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Research Teams Operate Multiple Biomedical Robots From Numerous Locations

Mon, 09/21/2009 - 6:34am

Universities and research groups demonstrate interoperability among telesurgical systems around the world

Using the Interoperable Telesurgical Protocol, a new software protocol, nine research teams from universities and research institutes around the world collaborated to perform the first successful demonstration of multiple biomedical robots operated from different locations in the U.S., Europe and Asia.

Using the Interoperable Telesurgical Protocol, a new software protocol, nine research teams from universities and research institutes around the world collaborated to perform the first successful demonstration of multiple biomedical robots operated from different locations in the U.S., Europe and Asia.

In a 24-hour period, each participating group connected over the Internet and controlled robots at different locations, a recent article reports. The tests performed demonstrated how a wide variety of robot and controller designs can seamlessly interoperate, allowing researchers to work together easily and more efficiently.

Additionally, the demonstration evaluated the feasibility of robotic manipulation from multiple sites and was conducted to measure time and performance for evaluating laparoscopic surgical skills.

The new protocol was cooperatively developed by the University of Washington and SRI International, whose M7 surgical robot was used in the demonstration, to help standardize the way remotely operated robots are managed over the Internet.

"Although many telemanipulation systems have common features, there is currently no accepted protocol for connecting these systems," says SRI's Tom Low. "We hope this new protocol serves as a starting point for the discussion and development of a robust and practical Internet-type standard that supports the interoperability of future robotic systems."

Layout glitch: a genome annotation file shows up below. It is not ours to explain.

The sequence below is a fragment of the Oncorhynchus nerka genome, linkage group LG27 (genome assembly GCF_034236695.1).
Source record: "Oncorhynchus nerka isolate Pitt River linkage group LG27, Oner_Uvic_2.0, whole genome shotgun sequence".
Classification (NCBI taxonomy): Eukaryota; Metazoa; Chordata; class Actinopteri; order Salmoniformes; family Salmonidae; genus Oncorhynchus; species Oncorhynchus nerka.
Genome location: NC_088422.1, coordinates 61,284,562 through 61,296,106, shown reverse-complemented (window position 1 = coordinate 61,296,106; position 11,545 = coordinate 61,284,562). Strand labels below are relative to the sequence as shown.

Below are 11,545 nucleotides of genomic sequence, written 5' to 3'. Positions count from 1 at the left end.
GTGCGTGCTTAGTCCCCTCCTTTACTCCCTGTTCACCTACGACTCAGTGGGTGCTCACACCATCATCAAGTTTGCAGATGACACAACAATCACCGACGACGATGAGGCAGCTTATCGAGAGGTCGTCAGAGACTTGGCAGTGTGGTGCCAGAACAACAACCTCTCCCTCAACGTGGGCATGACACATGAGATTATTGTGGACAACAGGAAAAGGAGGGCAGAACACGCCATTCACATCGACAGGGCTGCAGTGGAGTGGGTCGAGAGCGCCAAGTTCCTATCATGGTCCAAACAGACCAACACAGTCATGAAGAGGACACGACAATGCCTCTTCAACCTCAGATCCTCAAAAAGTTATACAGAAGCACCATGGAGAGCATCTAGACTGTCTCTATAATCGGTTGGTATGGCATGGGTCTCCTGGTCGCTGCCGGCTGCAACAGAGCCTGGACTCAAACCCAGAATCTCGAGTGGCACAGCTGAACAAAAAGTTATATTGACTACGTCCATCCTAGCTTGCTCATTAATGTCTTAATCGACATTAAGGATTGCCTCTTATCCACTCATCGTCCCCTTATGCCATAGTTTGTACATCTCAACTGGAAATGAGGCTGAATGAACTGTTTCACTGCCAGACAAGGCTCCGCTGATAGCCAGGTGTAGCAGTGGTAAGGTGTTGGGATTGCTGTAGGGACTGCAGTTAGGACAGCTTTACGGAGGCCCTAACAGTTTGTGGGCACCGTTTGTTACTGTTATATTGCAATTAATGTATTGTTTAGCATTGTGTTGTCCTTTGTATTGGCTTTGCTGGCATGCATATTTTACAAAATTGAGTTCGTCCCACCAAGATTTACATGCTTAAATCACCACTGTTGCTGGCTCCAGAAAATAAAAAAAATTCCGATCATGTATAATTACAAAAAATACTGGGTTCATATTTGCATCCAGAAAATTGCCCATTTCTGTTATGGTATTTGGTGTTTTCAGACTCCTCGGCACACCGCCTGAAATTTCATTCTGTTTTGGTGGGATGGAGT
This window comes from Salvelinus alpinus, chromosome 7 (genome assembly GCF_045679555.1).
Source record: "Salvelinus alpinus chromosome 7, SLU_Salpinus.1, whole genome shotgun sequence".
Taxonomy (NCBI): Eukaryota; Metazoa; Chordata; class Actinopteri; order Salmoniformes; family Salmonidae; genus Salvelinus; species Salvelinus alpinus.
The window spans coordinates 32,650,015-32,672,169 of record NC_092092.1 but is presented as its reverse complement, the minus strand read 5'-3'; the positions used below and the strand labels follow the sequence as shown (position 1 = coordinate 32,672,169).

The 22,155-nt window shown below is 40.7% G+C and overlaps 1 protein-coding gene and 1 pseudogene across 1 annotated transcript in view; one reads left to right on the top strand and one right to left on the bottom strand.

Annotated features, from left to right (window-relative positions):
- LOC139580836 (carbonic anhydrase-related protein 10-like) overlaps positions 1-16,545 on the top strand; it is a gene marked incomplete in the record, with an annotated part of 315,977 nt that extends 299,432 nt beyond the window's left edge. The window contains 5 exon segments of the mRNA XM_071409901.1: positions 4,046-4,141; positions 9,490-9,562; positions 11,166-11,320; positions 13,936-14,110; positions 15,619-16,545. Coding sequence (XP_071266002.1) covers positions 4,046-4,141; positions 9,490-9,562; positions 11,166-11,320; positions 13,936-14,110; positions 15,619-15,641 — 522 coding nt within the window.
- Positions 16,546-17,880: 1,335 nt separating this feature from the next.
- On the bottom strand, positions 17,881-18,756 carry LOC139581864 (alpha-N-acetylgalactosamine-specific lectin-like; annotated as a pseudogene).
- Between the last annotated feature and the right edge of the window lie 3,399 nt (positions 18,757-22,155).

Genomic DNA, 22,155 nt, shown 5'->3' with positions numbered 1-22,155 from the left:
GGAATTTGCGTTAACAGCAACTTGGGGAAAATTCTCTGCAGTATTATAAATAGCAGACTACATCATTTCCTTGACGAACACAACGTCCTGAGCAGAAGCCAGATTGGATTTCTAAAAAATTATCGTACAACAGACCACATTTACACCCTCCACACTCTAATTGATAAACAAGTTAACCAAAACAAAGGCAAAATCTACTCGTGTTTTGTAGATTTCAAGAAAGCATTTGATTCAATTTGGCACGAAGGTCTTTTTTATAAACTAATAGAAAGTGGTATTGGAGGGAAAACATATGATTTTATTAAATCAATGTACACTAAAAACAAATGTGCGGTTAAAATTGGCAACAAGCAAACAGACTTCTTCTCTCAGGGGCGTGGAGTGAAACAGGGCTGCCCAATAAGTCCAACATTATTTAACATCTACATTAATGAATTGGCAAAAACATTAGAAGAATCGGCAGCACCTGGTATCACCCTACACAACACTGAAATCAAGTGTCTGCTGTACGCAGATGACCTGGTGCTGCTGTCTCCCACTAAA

The protocol will allow engineers and designers that usually develop technologies independently, to work collaboratively, determine which designs work best, encourage widespread adoption of the new communications protocol and help robotics research to evolve more rapidly.

It also points to the future of telesurgery—and the reality that surgeons will be able to perform a surgery remotely, in a different city, state, country or maybe even planet.

In addition, early adoption of this protocol internationally will encourage robotic systems to be developed with interoperability in mind and avoid future incompatibilities.

"We're very pleased with the success of the event in which almost all of the possible connections between operator stations and remote robots were successful. We were particularly excited that novel elements such as a simulated robot and an exoskeleton controller worked smoothly with the other remote manipulation systems," says Professor Blake Hannaford of the University of Washington.

The demonstration included the following organizations:

  • SRI International, Menlo Park, Calif., USA
  • University of Washington Biorobotics Lab (BRL), Seattle, Washington, USA
  • University of California at Santa Cruz (UCSC), Bionics Lab, Santa
  • Cruz, Calif., USA
  • iMedSim, Interactive Medical Simulation Laboratory, Rensselaer
  • Polytechnic Institute, Troy, New York, USA
  • Korea University of Technology (KUT) BioRobotics Lab, Cheonan, South
  • Chungcheong, South Korea
  • Imperial College London (ICL), London, England
  • Johns Hopkins University (JHU), Baltimore, Maryland, USA
  • Technische Universitat Munchen (TUM), Munich, Germany
  • Tokyo Institute of Technology (TOK), Tokyo, Japan

For more information regarding availability of the Interoperable Telesurgical Protocol, please visit: http://brl.ee.washington.edu/Research_Active/Interoperability/index.php/Main_Page
For visuals of this demonstration, please visit: http://www.sri.com/news/

Sources: PR Newswire, Associated Press

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